In recent years Peregrines have become an increasingly welcome sight in Hertfordshire with a 60% increase in sightings over the last five years. Pairs have been seen in spring, courtship behaviour witnessed and juveniles present in the latter part of the year, but, despite the best efforts of Herts birders, breeding remained a possibility only......until now! New information received - read on for details

As a comparison, the number of breeding pairs in London has increased ten-fold since the turn of the millennium from three pairs in the year 2000 to 30 now. All in all, it seemed that a confirmed breeding success in Herts was getting closer, and probably a little overdue!

It is therefore excellent news that not one but two pairs have reared and successfully fledged two young each this year, one in the south of the county in Watford and another further north at Little Wymondley near Stevenage.  Written accounts of the two successes follow from two Herts birders who were keeping a diligent watch over them.

YMCA building, Watford Town centre

Peregrines have been recorded on or around the YMCA building in recent years, including a pair in spring 2015 but no further evidence of breeding was noted.

Account by David Denham:

During 2016 I observed a female a number of times on the corner of the roof of the YMCA building in Watford town centre and birds have been seen in the area in previous years too. The building is situated in central Watford and at 15 storeys is one of Watford?s tallest buildings.   This year, following regular observation (at least every other day) it became evident that a pair were nesting on the roof with birds present and visible for most of the time from May onwards. Fortunately, they were not deterred but the surrounding noise and building work from the ongoing redevelopment of the nearby intu shopping centre.

The nearest viewing point was several stories lower on top of the Sutton Road car park opposite the nest site and from here I witnessed the birds bringing in food and plucking their prey. Once the young were old enough to move around the adults became a little more agitated and vocal, a situation not helped by the increasing presence of workman in hi viz jackets who were now working eight stories below.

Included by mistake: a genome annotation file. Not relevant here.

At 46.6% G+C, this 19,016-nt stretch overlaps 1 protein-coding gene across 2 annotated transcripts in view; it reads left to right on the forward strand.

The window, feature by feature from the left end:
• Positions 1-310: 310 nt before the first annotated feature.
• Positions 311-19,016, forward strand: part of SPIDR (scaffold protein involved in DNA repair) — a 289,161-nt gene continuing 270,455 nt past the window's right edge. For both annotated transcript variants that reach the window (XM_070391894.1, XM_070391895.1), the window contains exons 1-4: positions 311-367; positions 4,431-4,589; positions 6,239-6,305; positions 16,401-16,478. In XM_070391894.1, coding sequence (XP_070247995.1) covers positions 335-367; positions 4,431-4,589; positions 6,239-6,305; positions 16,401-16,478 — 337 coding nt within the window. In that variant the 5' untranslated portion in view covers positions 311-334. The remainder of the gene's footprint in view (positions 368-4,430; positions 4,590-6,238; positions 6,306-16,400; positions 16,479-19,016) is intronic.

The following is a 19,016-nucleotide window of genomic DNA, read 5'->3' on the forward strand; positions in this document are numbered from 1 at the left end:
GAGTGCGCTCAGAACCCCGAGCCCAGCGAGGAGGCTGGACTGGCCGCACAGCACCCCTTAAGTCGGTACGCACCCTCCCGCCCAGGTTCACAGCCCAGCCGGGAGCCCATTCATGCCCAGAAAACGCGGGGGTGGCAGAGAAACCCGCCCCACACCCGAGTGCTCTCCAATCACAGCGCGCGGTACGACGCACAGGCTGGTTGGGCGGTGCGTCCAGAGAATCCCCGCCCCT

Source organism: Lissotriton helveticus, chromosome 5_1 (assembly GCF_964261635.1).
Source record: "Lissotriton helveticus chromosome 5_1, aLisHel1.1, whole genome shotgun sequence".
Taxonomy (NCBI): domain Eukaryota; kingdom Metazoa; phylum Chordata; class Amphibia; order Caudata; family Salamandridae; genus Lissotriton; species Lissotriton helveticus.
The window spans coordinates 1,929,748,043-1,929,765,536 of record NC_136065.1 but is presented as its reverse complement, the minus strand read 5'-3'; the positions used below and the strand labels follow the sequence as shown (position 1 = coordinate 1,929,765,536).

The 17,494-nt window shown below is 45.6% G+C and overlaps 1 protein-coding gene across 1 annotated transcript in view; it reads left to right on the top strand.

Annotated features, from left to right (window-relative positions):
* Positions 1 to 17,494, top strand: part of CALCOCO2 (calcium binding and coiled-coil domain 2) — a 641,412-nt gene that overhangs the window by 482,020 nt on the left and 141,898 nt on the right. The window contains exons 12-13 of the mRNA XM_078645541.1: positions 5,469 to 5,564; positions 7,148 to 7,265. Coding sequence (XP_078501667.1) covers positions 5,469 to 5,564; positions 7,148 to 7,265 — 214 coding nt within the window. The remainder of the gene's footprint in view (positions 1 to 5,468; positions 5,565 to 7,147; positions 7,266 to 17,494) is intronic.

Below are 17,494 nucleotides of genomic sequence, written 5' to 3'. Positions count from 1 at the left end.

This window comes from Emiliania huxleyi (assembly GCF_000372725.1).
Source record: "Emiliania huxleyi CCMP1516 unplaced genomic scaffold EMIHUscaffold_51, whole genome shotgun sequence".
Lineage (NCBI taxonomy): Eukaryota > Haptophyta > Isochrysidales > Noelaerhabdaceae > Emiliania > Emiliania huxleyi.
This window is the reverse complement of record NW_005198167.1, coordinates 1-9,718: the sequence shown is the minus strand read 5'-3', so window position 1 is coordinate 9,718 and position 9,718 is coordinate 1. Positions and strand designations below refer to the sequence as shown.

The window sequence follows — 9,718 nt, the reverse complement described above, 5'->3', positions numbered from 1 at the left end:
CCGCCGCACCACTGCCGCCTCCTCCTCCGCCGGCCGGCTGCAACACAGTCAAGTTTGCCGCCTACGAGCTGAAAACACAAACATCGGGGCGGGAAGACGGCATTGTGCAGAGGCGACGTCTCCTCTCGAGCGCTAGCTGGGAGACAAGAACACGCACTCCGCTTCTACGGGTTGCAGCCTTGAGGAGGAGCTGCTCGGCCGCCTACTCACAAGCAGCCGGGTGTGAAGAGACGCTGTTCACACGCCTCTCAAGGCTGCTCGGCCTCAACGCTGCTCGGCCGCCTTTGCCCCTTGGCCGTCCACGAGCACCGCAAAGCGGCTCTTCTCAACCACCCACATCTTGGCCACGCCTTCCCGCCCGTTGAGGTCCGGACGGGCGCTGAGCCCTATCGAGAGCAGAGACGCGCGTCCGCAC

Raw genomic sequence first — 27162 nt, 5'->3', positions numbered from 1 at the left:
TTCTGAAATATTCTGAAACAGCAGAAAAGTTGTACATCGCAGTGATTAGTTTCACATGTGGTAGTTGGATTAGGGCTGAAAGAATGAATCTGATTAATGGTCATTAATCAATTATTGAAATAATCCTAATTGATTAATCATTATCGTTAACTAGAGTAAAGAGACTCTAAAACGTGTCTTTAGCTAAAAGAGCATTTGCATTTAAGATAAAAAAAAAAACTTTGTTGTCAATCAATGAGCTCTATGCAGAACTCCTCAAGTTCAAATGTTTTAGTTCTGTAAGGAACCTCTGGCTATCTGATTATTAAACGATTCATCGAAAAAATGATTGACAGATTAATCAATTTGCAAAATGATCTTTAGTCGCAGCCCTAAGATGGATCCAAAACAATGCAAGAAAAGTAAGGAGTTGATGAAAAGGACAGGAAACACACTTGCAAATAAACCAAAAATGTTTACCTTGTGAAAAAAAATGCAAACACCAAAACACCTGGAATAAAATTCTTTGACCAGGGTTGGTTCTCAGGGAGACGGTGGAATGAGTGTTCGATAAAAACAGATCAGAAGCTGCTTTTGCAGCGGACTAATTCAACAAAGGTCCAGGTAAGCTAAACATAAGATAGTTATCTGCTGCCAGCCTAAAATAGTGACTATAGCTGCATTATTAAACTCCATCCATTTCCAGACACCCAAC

Despite the distractions, on 20th June I was delighted to see all four birds appear on the edge of the roof for the first time.  Much activity followed including a lot of flapping and stretching of wings and over the course of the following week both juveniles made their maiden flights. As of early July they are still in the area and continue to use the building as a base to return to after hunting/soaring forays around the surrounding area. I most recently watched one of the juveniles on 7th July perched on the tallest (moving!) crane next to the YMCA building before taking off and circling above the town.






Wymondley Power Station, Little Wymondley nr Stevenage

Peregrines have frequented the pylons at Wymondley power station in recent years and in 2016 a nest was suspected. Update - as a result of publishing this article an observer has contacted the bird club to say that they visited last year's suspected nest at the Wymondley Power Station on 2 July and heard young (probably two) although could not see them. It therefore seems almost certain that they did breed at Wymondley power station in 2016, although how many chicks and whether they successfully fledged or not is not known.

The substation entrance is situated on Blakemore End Road between St.Ippolyts and Little Wymondley, near Stevenage. Although the substation itself is strictly private there is a footpath that circuits the site starting approx. 50 years to the left of the entrance as you are looking into the station, although parking is very limited.  The path around the compound is good for Pyramidal, Common Spotted and the odd Bee Orchid as well as many butterfly species including Marbled White. Ravens and Little Owls are often seen in the area too.

Account by Ray Hooper: